It's time to head home today so you'll be taken to the airport or station at a time to suit. Alternatively, if you have time, we highly recommend that you extend your stay to enjoy a bit of time soaking up all that Santiago has to offer. What you have read here is a sample itinerary based on how we typically approach the Camino. No two pura holidays are the same so we can of course tailor something personal to you. See below for more and please get in touch to share you travel plans.
This trip is designed to allow you to walk various parts of the Camino Francés between its Spanish starting point in Roncesvalles and Santiago. You travel some distance by road at the start of the day and are picked up at the end of the walk to drive to your next hotel. By and large those road transfers take between 30 minutes and an hour. By doing this it allows us to walk what we think are the most emblematic and beautiful stretches of the Camino between the Pyrenees and Santiago.
Because you will not be walking 100km uninterrupted into Santiago, you will not receive an official certificate. However, we think the variety of the landscapes you will experience more than compensates for a bit of paper.
You walk 7 stages over the 10 full days of this trip, each stage varies somewhat in length but on average you will be walking around 12km, though this can be adjusted to suit you. You also have a relaxed day in Burgos to explore the city.
This is a sample itinerary based on 11 days. However, the design of this trip and our local knowledge and experience allows us to expand or shorten the trip based on the time you have available, be it one, two, three or even four weeks.
Please note that this is a self-guided Inn to Inn walk, because we think this provides a more personal experience. You are therefore not joining a group tour. We can certainly however arrange something for you on a private basis if you are a small group of travellers looking to walk the route together.
Departs any day of the week, between April and October, to suit you. Since you are travelling essentially the width of northern Spain over the course of this trip, the weather will change from day to day. During the months we run this trip, we expect the weather to be basically dry until you get into Galicia where rain is much, much more common. Temperatures at the very start and very end of the trip should be around 15°- 20°, as you travel across the plains of Castille, things will get warmer with daytime highs of around 25°- 30°. We time walks as best we can to avoid getting too hot.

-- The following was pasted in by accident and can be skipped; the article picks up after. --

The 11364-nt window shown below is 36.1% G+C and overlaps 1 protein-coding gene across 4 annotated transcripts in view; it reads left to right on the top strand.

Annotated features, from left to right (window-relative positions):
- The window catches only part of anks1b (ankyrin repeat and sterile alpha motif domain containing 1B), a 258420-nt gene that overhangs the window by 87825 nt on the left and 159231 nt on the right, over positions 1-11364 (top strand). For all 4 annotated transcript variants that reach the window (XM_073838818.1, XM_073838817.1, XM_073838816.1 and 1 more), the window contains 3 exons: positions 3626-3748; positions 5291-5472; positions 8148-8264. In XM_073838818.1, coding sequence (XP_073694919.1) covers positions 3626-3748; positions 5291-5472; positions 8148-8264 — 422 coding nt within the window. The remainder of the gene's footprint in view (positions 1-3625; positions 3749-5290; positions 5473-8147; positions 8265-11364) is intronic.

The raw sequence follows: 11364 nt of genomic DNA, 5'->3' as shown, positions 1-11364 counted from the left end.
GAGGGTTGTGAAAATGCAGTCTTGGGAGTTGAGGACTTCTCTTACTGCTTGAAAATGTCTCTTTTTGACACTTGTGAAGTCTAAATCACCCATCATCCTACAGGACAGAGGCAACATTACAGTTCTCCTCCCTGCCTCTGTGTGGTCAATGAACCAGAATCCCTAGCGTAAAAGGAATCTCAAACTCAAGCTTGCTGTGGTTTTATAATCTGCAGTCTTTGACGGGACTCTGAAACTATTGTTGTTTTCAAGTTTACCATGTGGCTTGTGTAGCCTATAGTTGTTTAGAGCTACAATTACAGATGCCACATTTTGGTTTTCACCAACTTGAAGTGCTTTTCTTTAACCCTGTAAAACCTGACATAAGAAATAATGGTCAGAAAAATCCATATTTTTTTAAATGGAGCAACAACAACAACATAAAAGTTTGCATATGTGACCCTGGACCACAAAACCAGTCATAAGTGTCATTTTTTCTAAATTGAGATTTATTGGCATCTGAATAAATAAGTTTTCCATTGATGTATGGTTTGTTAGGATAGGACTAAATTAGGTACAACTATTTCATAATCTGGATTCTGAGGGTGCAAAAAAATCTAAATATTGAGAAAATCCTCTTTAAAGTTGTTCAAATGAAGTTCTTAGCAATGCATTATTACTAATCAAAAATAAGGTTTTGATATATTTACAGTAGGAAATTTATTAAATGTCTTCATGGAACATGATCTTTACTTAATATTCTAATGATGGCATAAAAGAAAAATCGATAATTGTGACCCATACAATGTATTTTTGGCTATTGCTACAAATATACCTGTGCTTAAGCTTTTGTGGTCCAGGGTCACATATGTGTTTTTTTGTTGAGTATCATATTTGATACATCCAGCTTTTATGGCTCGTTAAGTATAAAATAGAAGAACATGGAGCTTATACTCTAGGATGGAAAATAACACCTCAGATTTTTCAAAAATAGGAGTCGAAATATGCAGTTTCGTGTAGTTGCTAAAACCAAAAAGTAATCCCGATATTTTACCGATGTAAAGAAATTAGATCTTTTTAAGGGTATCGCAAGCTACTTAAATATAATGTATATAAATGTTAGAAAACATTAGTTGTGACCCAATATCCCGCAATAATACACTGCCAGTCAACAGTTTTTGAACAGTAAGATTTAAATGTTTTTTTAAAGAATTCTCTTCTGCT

The price is per person based on two sharing and includes:
First-class accommodation with breakfast, some lunches and some dinners
Taxis to and from start and end points of your walk each day
Luggage transfers between hotels
Detailed walking notes, OS maps and GPS device
Welcome briefing with Pura Aventura guide and phone support throughout
Private airport transfer from Bilbao airport
Camino Holiday Guide with personal recommendations
Pura’s expertise, local contacts, support and advice throughout
International flights are quoted separately for this holiday. Best routing is into Bilbao (BIO) and out of Santiago de Compostela (SCQ).
The accommodation on this journey is very comfortable, always en suite and always with lots of personality. Although star ratings are not particularly helpful when it comes to small hotels in more rustic environments, you should expect 3+ to 4 standard.
For more details, please get in touch to request a detailed PDF itinerary.
One in four pilgrims that walk one of the Caminos does so departing from Sarria. This is the closest point from Santiago from which you can walk to claim your certificate. This trip starts close to the French border and traverses the entire Camino Francés. In doing so you make a direct contribution to a far wider range of communities, starting in the Basque Pyrenees, through Rioja and Castile and into Galicia. Working directly with hotels, guides, drivers and restaurants ensures your presence here makes the greatest impact possible.